We will first of all have to ask – how many children’s parks are there in Nagpur? Specially ones that are accessible and affordable to all children?

The situation becomes dismal and disheartening because the few exciting places that were created for kids decades ago like the Deer park and Balodyan of Seminary hills is now over run by ‘couples’. The beautiful Botanical garden is also lost to such elements.

A well lit and maintained ‘Nani- nani’ park is flanked with a dark children’s park!

Bajaj Nagar has the distinction of having a park dedicated to senior citizens. It is equipped with equipments, bars etc. for their specific needs.

Ironically, the children’s park laying cheek by jowl to it has overgrown grass and weeds and just a couple of rusted slides. It does not have sufficient light either so one is always scared of mosquitoes breeding in the vegetation and biting kids. Who wants to take that risk in the days of dengue??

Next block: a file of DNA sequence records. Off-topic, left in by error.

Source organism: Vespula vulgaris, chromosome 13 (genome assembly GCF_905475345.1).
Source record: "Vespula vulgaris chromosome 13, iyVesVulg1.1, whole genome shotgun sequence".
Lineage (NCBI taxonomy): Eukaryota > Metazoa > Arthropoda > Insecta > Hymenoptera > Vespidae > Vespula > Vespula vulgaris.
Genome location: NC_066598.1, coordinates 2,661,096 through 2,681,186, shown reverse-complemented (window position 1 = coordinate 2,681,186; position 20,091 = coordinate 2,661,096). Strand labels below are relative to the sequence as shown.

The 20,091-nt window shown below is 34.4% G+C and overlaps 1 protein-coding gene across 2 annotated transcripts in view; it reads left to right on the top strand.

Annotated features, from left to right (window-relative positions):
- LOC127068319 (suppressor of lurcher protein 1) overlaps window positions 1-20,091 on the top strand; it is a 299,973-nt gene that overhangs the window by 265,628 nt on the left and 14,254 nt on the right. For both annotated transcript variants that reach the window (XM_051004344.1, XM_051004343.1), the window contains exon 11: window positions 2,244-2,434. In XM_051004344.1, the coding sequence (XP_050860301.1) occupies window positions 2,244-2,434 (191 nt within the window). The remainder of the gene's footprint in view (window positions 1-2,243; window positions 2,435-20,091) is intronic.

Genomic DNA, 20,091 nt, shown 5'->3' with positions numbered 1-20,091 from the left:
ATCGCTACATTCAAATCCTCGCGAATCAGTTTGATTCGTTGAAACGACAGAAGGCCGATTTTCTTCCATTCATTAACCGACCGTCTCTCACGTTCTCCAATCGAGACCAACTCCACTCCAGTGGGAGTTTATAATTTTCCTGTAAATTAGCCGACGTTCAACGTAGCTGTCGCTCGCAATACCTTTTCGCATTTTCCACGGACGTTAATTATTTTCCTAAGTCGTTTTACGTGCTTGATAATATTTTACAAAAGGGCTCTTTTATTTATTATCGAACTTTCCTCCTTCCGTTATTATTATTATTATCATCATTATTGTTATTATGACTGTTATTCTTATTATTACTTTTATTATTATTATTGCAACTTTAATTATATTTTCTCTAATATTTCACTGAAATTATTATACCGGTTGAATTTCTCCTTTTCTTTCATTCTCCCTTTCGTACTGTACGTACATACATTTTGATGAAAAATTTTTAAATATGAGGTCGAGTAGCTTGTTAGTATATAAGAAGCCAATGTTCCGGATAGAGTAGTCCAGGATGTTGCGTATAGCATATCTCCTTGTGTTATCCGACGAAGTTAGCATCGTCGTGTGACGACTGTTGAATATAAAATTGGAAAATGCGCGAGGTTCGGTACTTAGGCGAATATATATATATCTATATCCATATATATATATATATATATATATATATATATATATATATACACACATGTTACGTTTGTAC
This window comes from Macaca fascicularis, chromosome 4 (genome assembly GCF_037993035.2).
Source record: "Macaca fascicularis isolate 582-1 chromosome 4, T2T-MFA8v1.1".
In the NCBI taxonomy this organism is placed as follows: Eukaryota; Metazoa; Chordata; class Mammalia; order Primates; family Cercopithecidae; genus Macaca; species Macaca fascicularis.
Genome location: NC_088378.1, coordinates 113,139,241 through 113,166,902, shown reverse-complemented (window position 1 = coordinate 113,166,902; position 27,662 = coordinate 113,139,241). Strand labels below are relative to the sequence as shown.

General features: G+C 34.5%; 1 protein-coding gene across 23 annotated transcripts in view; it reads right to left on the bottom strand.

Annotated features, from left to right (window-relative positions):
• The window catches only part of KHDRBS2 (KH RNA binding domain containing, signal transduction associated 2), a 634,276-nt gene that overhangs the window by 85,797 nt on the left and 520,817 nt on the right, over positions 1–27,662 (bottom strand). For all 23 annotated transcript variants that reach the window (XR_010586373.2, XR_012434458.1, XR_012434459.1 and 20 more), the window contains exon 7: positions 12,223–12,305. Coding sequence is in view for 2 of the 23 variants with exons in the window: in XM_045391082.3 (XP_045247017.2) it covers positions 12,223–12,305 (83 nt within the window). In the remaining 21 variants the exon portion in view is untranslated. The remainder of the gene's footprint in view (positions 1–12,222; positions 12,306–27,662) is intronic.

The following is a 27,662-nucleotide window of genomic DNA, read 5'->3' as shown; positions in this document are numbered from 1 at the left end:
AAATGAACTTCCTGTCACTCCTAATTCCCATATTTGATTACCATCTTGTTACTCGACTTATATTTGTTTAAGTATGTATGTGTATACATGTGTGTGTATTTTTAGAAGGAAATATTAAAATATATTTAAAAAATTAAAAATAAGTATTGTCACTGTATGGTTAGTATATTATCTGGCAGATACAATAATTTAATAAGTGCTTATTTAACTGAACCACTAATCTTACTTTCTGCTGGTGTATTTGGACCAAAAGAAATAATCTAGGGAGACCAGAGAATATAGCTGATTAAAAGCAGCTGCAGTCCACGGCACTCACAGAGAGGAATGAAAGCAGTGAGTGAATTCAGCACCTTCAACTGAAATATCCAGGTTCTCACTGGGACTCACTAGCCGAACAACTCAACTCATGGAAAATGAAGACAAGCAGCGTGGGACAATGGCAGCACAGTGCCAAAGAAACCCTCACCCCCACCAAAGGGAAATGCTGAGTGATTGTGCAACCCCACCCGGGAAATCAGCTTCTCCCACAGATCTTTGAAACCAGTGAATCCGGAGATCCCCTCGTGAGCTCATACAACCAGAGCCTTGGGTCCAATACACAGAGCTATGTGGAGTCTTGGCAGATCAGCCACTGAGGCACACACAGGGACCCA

Till a few weeks ago, juniors accompanying their grandparents were not allowed into the senior’s park either – though they are less strict now after many grandparents pleaded their case.

Schools fare no better in being child safe and child friendly

We will not even go into the example of Ryan schools and Pradyumna here, taking that as a terrible exception.

Take an average private school where middle class/ upper middle class parents send their kids. Take Thakur International School in Kandivali, Mumbai. Everyday, nearly 40 students are removed from their classrooms and let to a different section where they cannot ‘mix’ with the other school kids practicing for the school’s annual day. They listen to the noise of other kids having fun and making a racket but they are strictly kept away; an experience that many tiny tots cannot understand and are traumatized by.